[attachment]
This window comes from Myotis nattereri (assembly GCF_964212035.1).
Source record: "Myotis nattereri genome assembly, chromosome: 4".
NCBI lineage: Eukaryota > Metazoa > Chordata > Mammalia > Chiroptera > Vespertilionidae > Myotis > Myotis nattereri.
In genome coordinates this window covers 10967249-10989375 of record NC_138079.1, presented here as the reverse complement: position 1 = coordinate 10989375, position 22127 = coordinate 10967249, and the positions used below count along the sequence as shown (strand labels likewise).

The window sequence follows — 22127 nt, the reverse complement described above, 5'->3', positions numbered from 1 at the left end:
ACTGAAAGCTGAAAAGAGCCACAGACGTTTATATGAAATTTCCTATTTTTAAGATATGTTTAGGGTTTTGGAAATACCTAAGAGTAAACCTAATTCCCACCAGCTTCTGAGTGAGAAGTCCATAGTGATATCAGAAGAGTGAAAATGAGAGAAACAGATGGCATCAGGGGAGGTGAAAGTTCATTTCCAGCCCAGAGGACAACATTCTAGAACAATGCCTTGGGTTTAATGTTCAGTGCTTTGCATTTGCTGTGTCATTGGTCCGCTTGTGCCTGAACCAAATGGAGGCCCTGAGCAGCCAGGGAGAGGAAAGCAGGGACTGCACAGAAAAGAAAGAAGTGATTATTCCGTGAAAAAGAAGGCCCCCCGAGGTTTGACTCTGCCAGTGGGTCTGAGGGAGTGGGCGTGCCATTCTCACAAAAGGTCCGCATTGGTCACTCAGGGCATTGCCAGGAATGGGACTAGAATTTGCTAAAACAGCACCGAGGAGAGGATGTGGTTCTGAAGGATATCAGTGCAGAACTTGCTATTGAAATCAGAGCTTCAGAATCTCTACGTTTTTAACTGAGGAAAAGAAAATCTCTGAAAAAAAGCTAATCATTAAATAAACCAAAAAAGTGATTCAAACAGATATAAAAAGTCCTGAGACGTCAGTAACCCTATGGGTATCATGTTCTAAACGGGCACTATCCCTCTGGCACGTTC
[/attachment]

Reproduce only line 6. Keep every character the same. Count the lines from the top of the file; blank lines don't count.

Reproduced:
ACTGAAAGCTGAAAAGAGCCACAGACGTTTATATGAAATTTCCTATTTTTAAGATATGTTTAGGGTTTTGGAAATACCTAAGAGTAAACCTAATTCCCACCAGCTTCTGAGTGAGAAGTCCATAGTGATATCAGAAGAGTGAAAATGAGAGAAACAGATGGCATCAGGGGAGGTGAAAGTTCATTTCCAGCCCAGAGGACAACATTCTAGAACAATGCCTTGGGTTTAATGTTCAGTGCTTTGCATTTGCTGTGTCATTGGTCCGCTTGTGCCTGAACCAAATGGAGGCCCTGAGCAGCCAGGGAGAGGAAAGCAGGGACTGCACAGAAAAGAAAGAAGTGATTATTCCGTGAAAAAGAAGGCCCCCCGAGGTTTGACTCTGCCAGTGGGTCTGAGGGAGTGGGCGTGCCATTCTCACAAAAGGTCCGCATTGGTCACTCAGGGCATTGCCAGGAATGGGACTAGAATTTGCTAAAACAGCACCGAGGAGAGGATGTGGTTCTGAAGGATATCAGTGCAGAACTTGCTATTGAAATCAGAGCTTCAGAATCTCTACGTTTTTAACTGAGGAAAAGAAAATCTCTGAAAAAAAGCTAATCATTAAATAAACCAAAAAAGTGATTCAAACAGATATAAAAAGTCCTGAGACGTCAGTAACCCTATGGGTATCATGTTCTAAACGGGCACTATCCCTCTGGCACGTTC